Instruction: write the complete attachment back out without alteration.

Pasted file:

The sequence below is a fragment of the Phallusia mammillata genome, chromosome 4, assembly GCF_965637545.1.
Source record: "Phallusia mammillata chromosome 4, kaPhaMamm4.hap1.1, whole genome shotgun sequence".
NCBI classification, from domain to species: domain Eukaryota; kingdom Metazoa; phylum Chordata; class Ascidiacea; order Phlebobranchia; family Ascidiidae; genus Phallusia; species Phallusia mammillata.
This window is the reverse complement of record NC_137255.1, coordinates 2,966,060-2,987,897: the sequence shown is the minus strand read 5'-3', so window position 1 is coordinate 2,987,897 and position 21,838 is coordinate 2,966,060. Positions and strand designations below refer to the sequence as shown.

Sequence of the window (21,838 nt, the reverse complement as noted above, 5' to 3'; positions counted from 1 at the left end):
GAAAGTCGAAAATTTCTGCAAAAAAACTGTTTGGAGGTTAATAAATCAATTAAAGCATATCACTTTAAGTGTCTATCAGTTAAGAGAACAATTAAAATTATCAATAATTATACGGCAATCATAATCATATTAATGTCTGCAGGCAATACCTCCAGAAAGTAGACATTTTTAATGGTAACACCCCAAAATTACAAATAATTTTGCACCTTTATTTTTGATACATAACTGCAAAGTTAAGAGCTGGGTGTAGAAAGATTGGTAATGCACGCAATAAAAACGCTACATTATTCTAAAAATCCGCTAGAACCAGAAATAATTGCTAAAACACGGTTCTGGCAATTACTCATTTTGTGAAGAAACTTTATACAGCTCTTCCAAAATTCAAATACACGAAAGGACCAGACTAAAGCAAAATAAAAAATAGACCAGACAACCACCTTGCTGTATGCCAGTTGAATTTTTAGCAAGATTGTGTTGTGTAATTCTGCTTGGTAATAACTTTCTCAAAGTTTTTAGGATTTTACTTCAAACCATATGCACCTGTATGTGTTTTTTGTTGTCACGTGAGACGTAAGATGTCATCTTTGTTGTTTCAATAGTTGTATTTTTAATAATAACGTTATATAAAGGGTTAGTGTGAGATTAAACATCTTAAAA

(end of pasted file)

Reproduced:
The sequence below is a fragment of the Phallusia mammillata genome, chromosome 4, assembly GCF_965637545.1.
Source record: "Phallusia mammillata chromosome 4, kaPhaMamm4.hap1.1, whole genome shotgun sequence".
NCBI classification, from domain to species: domain Eukaryota; kingdom Metazoa; phylum Chordata; class Ascidiacea; order Phlebobranchia; family Ascidiidae; genus Phallusia; species Phallusia mammillata.
This window is the reverse complement of record NC_137255.1, coordinates 2,966,060-2,987,897: the sequence shown is the minus strand read 5'-3', so window position 1 is coordinate 2,987,897 and position 21,838 is coordinate 2,966,060. Positions and strand designations below refer to the sequence as shown.

Sequence of the window (21,838 nt, the reverse complement as noted above, 5' to 3'; positions counted from 1 at the left end):
GAAAGTCGAAAATTTCTGCAAAAAAACTGTTTGGAGGTTAATAAATCAATTAAAGCATATCACTTTAAGTGTCTATCAGTTAAGAGAACAATTAAAATTATCAATAATTATACGGCAATCATAATCATATTAATGTCTGCAGGCAATACCTCCAGAAAGTAGACATTTTTAATGGTAACACCCCAAAATTACAAATAATTTTGCACCTTTATTTTTGATACATAACTGCAAAGTTAAGAGCTGGGTGTAGAAAGATTGGTAATGCACGCAATAAAAACGCTACATTATTCTAAAAATCCGCTAGAACCAGAAATAATTGCTAAAACACGGTTCTGGCAATTACTCATTTTGTGAAGAAACTTTATACAGCTCTTCCAAAATTCAAATACACGAAAGGACCAGACTAAAGCAAAATAAAAAATAGACCAGACAACCACCTTGCTGTATGCCAGTTGAATTTTTAGCAAGATTGTGTTGTGTAATTCTGCTTGGTAATAACTTTCTCAAAGTTTTTAGGATTTTACTTCAAACCATATGCACCTGTATGTGTTTTTTGTTGTCACGTGAGACGTAAGATGTCATCTTTGTTGTTTCAATAGTTGTATTTTTAATAATAACGTTATATAAAGGGTTAGTGTGAGATTAAACATCTTAAAA